Chapter 3 - Y-beam Assembly
Parts for the KRMx01 Y-Axis
These three images just show all the parts needed to complete the KRMx01 Y-beams. I purchased my 80/20 parts pre-cut from the site that Michael suggested. But along with it you see all the hardware needed to assemble it together and the four pieces of 2" x 2" x 1/4" angle needed to create the bases of the Y-beams.
Assembling the bolts for the uprights
I though I would start with something simple and get the threaded rod pieces assembled with the T slot oval nuts and washer, lock washer and nuts. These will be needed when the assembly gets put together. It was a little frosty in the man cave when I started out, so I thought this would be a good job to do while I was drinking coffee and warming up to the work ahead so to speak. :-)
Drilling the Angle Iron base pieces
Here I have set up one of the angle iron parts to be drilled. I don't have a lot of room in my shop and had to improvise on the set up a little bit because I have a small drill press. I marked the piece and used a center punch to make a dimple to help guide the drill. I used cutting oil and took my time. I did not have any issues from not clamping the material down. One thing you do not see in these images is that I have a paint can and some 3/4" MDF pieces supporting the angle iron on the end. This stack is made up so as to hold the angle level as possible. Once the dimple was lined up with the 1/8" pilot bit, there really wasn't much to do but drill the hole. I finished two of these today. When you drill an 1/8" inch pilot holes then the 3/8" holes for each piece, by the time your done, lining them up and drilling becomes second nature. Man there are a lot of holes!
Bottom angle ground, drilled and cleaned
Here are the bottom angle iron pieces. There are holes a plenty to drill here. Twenty-eight holes per piece, each one of them center punched, drilled with an 1/8" pilot and followed through with a 3/8" bit. I should take a picture of all the swarf around my little drill press. These 2" x 2" x 1/4" angle will add a lot of weight and rigidity to the machine. Michael Simpson, the designer, was smart in selecting a heavy material for the Y-Axis of the machine.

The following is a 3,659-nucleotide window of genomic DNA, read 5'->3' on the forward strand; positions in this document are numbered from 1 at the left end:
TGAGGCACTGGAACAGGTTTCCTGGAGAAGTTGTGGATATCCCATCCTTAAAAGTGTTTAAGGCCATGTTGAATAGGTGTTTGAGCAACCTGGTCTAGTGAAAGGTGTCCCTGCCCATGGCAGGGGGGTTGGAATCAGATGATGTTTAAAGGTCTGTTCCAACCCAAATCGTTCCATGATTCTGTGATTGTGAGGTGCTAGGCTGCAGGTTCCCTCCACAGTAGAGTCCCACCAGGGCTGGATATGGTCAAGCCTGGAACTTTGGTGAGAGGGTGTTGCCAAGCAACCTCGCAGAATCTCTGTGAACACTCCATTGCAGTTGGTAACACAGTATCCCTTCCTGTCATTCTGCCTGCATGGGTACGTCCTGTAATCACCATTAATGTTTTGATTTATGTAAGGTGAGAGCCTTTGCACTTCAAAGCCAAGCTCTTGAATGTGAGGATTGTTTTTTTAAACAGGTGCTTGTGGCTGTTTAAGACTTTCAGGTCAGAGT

Painting the Y-beam base angles
Here I have painted the insides of the base angles. This is three coats and could perhaps use one more. I am out of paint again, so will have to get more to finish the job. It is hard to tell if they look good in the picture or not because my drop cloth is getting pretty red from the over spray. Once they are done I will get a picture of them by themselves on the black table.
Finished painting the Y-beam Angles
Here are the Y-beam angle finally painted. I forgot to mention, the month on the images should be 11 not 10. When the battery died last time, I messed up the month setting when I put the batteries in. Anyway, I must admit, I really like the red. Melissa done a good job of selecting it. Originally I was leaning toward Blue or Green, but this is better. Next I will need to drill the uprights that get bolted between these angles.
Drilling the uprights.
When I first started to work on the uprights, I cut a drill template on my JGRO CNC machine. I actually even taped it to a piece if the 80/20 and stared to drill. I did not like the control I had on it. On my small machine, I have neither a fence (although I suppose I could build one.) nor enough room to clamp them down. I took another approach instead. I placed the upright between the angles and clamped it into position, then I drilled the holes from each side. When I finished a hole, I would put a bolt through it. When there were two bolts (the top ones) in each upright I clamped a piece of angle across the bottom to make sure that the upright was exactly at the level of the base of the angle. (flush with it.) Once I was happy the bolts were tightened down and then done the same to the next upright. When I had all four upright done like this I went ahead and drilled the middle two holes, added the bolts and made sure the work didn't slip. I proceeded like this until all four of the uprights had the 6 holes drilled and the bolts in place. The second image shows them all bolted together. It looks pretty nice.
Adding the top beam to the assembly
The image to the left shows the top beam with the threaded rod bolts in place and ready to go on the top of the uprights. This job wasn't too bad. I clamped a piece of angle to the inside to assure that the beam was flush and pre-set a square to the required five inches. After a little twiddling and resetting, the beam was in place and locked down. Here in the second picture you see the left Y-beam completed. One down and one to go.
The completed Y-beams
Here are a couple of views of the completed Y-beams for the KRMx01 CNC Machine. They are sitting on blocks because of the bolts extending underneath. These units are heavy and pretty rigid. I think they are going to work great. When compared to my original JGRO CNC machine, this one is much more rigid. I am starting to get excited about the project even though there is a LOT more to do. This concludes this chapter. I will see you in the next chapter where we finish up the table and add the rails.